Removal of the cancerous prostate gland and certain surrounding structures is known as a radical prostatectomy. In the United States, 91% of prostate cancer diagnoses are estimated to be clinically localized (confined to the prostate with no regional lymph node or distant metastasis, also referred to as stages T1 or T2) when first detected.1 Because the entire prostate gland is removed with radical prostatectomy, the major potential benefit of this procedure is a cancer cure in patients for whom the prostate cancer is truly localized. 2

Patients should discuss radical prostatectomy with their doctor to determine if they are an appropriate candidate. The two potential side effects that most concern patients considering a radical prostatectomy are incontinence and inability to achieve erections. Today, most patients are candidates for nerve-sparing radical prostatectomies when the cancer is detected early, and preventing nerve damage may significantly minimize the potential side effects of incontinence and impotence. The vast majority of patients that undergo a radical prostatectomy see a return of urinary continence and sexual function after a recovery period post-surgery, though there is no guarantee that these benefits will apply for every patient. The length of this recovery period depends on a variety of factors and patients should openly discuss what recovery they should individually expect with their doctor.

Types of Prostatectomy

Approaches to this procedure include traditional open surgery, conventional laparoscopic surgery or da VinciProstatectomy, which is a robotic-assisted laparoscopic surgery.

Traditional Open Prostatectomy


With a traditional open procedure, your surgeon uses an 8-10 inch incision to access the prostate. This approach often results in substantial blood loss and long, uncomfortable recovery.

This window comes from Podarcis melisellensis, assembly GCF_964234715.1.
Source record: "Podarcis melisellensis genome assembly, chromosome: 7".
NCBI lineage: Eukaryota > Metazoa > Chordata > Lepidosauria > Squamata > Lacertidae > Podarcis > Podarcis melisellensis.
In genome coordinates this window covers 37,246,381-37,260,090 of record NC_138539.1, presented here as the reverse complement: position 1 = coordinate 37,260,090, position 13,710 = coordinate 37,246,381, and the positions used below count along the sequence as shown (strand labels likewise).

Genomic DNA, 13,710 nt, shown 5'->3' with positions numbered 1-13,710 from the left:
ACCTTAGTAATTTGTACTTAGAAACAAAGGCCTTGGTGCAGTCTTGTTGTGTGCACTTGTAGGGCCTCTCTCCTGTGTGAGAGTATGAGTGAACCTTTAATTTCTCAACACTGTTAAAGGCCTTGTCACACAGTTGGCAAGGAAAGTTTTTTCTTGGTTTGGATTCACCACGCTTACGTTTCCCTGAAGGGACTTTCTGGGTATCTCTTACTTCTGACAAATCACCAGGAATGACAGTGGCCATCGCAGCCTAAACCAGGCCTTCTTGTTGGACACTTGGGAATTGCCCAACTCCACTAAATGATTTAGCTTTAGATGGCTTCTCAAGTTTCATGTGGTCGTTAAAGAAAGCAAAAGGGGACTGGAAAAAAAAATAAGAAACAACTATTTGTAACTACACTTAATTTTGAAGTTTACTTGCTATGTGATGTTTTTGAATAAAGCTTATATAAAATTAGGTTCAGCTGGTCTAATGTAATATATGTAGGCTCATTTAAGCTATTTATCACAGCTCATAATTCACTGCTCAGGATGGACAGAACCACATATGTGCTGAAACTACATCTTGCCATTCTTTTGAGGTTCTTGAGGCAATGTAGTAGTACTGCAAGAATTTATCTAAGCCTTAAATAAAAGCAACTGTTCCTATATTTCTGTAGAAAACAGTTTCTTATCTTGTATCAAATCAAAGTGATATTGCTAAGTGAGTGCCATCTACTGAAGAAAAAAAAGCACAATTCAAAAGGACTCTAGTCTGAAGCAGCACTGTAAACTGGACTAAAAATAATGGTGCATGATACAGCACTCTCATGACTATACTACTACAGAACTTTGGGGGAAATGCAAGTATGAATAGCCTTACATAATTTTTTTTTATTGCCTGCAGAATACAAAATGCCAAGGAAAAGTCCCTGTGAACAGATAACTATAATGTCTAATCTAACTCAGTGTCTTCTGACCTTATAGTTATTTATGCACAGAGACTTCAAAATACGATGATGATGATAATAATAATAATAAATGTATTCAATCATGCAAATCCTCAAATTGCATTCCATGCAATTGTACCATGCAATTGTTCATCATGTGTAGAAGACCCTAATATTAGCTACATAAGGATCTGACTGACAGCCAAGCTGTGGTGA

Conventional Laparoscopy

Conventional laparoscopy uses a specialized surgical camera and rigid instruments to access and remove the prostate using a series of small incisions.

Conventional laparoscopy relies on rigid instruments and standard 2D video, technical limitations that can be challenging for the surgeon. Because of these drawbacks, conventional laparoscopy doesn’t lend itself well to complex procedures like prostatectomy. Therefore, very few urologists use this approach for prostatectomy.

da Vinci Prostatectomy

da Vinci Prostatectomy is a robotic-assisted radical prostatectomy performed in a minimally invasive approach. Surgeons have demonstrated (and widely published) results with da Vinci Prostatectomy that offer excellent rates of cancer control while speeding the return of urinary continence and sexual function.

  1. AUA 2007 Guidelines page 4 (Of the 234,460 men in the United States diagnosed with prostate cancer annually, 91% have localized disease.)
  2. AUA 2007 guidelines page 14

While clinical studies support the effectiveness of the da Vinci® System when used in minimally invasive surgery, individual results may vary. Surgery with the da Vinci®Surgical System may not be appropriate for every individual. Always ask your doctor about all treatment options, as well as their risks and benefits.

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